Striking screenwriters and actors held rallies in Philadelphia and Chicago on Thursday as the labor dispute that has halted Hollywood spreads to more cities. While Los Angeles and New York are the epicenters of strike actions, there are dozens of mid-sized and small locals across the country representing performers and writers.
“We have the same issues,” said Nikki Izanec, president of the Philadelphia SAG-AFTRA local, on her way to Thursday’s rally. “Lots of people pay attention to L.A. and New York, but our issues are the same as theirs.”
The Philadelphia rally at Love Park drew actors Sheryl Lee Ralph and Lisa Ann Walter, stars of the hit Philly-set TV show “Abbott Elementary.” Said Ralph: “Enough is enough and we demand more.” Actors David Morse and Brian Anthony Wilson also attended.
Leaders of the Screen Actors Guild-American Federation of Television and Radio Artists (SAG-AFTRA) voted unanimously last week to start striking, joining the Writers Guild of America, who walked out on May 2.
“We’re the voices of multi-trillion dollar TV theatrical streaming industry. And we all have a common goal, and that’s to make living wages in an industry that takes advantage of us,” said Izanec.
In Chicago, hundreds of strikers — many wearing black SAG T-shirts — marched and chanted at Millennium Park. “We’re union/United/Never be divided.” A small brass band accompanied the strikers and at one point played “This Land Is Your Land.” One sign read: “Corporate Greed Stinks.” Cars honked their horns in support. Many unions were represented, including Teamsters and teachers.
The unions and the Alliance of Motion Picture and Television Producers — which represents studios, streamers and production companies — seem far apart, with no negotiations happening or planned.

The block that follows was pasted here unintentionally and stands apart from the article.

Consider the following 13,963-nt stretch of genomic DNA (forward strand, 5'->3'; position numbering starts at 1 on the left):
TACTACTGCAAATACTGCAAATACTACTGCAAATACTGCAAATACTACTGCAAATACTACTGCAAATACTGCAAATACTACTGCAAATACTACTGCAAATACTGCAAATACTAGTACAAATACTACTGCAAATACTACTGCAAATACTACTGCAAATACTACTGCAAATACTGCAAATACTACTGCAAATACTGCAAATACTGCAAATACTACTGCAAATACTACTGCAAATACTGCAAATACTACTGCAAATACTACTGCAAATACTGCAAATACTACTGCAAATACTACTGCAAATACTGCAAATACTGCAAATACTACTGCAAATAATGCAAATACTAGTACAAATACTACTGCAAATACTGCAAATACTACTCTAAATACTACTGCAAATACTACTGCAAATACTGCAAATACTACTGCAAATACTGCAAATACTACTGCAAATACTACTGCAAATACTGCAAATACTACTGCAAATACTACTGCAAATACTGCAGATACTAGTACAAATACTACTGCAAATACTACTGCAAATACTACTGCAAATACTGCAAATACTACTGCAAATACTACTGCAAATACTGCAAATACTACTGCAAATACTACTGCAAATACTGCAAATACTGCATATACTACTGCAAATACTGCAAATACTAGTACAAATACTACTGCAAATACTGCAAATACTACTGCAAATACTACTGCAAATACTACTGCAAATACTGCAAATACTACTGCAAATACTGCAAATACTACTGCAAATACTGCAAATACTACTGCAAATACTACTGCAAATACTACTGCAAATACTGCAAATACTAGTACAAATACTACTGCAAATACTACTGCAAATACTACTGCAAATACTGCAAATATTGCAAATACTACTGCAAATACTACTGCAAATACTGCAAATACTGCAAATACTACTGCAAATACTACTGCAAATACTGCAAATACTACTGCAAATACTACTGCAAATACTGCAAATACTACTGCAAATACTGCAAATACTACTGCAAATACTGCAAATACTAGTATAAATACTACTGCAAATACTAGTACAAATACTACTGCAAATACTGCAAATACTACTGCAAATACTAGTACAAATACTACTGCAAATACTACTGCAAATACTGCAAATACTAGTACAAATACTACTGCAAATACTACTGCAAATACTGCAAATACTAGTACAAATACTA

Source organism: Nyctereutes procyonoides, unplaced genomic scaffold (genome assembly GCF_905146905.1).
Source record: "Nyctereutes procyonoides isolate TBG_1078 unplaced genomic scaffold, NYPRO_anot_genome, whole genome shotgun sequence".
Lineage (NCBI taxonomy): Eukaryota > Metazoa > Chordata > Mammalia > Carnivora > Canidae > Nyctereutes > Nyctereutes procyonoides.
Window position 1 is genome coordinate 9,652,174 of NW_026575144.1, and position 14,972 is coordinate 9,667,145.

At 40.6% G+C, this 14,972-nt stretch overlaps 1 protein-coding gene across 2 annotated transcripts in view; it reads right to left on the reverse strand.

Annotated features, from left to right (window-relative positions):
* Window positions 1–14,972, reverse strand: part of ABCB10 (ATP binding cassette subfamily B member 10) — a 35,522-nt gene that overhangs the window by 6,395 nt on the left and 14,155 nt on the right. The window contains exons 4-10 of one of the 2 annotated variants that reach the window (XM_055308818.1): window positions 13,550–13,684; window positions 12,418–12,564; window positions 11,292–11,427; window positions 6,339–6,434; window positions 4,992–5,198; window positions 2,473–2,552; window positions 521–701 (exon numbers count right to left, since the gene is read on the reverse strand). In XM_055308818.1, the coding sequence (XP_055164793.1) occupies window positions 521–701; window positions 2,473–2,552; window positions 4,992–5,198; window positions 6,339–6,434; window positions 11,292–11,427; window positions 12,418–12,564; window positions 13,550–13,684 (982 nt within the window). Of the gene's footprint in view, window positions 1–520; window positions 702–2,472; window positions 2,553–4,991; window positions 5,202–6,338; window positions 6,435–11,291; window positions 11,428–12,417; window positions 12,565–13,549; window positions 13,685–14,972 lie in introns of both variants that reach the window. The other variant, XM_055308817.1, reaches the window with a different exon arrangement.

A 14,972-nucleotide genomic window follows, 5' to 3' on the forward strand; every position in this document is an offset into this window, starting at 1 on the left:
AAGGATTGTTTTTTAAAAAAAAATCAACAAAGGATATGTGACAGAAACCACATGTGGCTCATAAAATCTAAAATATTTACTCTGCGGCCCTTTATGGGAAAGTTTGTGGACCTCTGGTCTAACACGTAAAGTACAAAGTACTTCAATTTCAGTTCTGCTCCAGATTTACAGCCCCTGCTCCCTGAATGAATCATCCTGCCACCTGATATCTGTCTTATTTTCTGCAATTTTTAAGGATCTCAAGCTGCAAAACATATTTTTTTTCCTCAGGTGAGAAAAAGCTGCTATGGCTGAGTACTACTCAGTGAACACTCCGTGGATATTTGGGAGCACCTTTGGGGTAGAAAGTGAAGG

“I feel like people would be surprised to hear that 87% of our members make under $26,000 a year, and that’s just under the amount that they need to qualify for health care. So that’s a national problem,” said Izanec.
Film and TV sets dot America. Cities like Chicago with shows like “Chicago Med,” “Chicago PD,” and “The Chi” have stopped filming until the strike is resolved. There were more than 30 major productions in Massachusetts last year. Strikers took to the street in Boston on Wednesday.
In Chicago, Courtney Rioux, a SAG-AFTRA member since 2010 who has had roles in “Chicago Med,” “Chicago Fire” and “Chicago PD,” took to the podium to rally fellow actors and writers to fight for protections from artificial intelligence and revenue from streaming.
“The whole business model has changed and our contract has not changed with it,” she said. “It’s billions of dollars in streaming and they’re crying broke.”
The rallies outside New York and Los Angeles are an important step to showing that many of the issues the actors and writers are fighting for are global ones, she said.
“We get so upset that people are saying Hollywood actors are on strike,” Rioux said. “We are not Hollywood actors. We are working class actors.”
“I think they’re saying Hollywood actors, because people have the feeling of like, ‘Oh, Hollywood actors are millionaires and they make so much money and they’re greedy.’ No, 86% of our members can’t qualify for health care.”
Disney CEO Bob Iger warned last week that it was not a good time for a strike, arguing that the entertainment industry’s recovery from the pandemic is not complete.
Izanec replied that she resents the fact that the average WGA member makes $69,000 a year and Iger makes $74,000 a day. “Most of us know that we’re performers and we’re middle class people. We’re trying to be middle class workers,” she said.
Key issues for both unions include residual payments, which have been nearly wiped out by the switch to the streaming system, and the unpaid use of their work and likeness by artificial intelligence avatars.
The AMPTP said it has offered fair terms on those and other issues.
In Los Angeles, strikers outside Netflix studios included Sarah Silverman, Aubrey Plaza, Chris Witaske and Kendrick Sampson. Kristen Schaal was seen on a picket line outside Disney studios.
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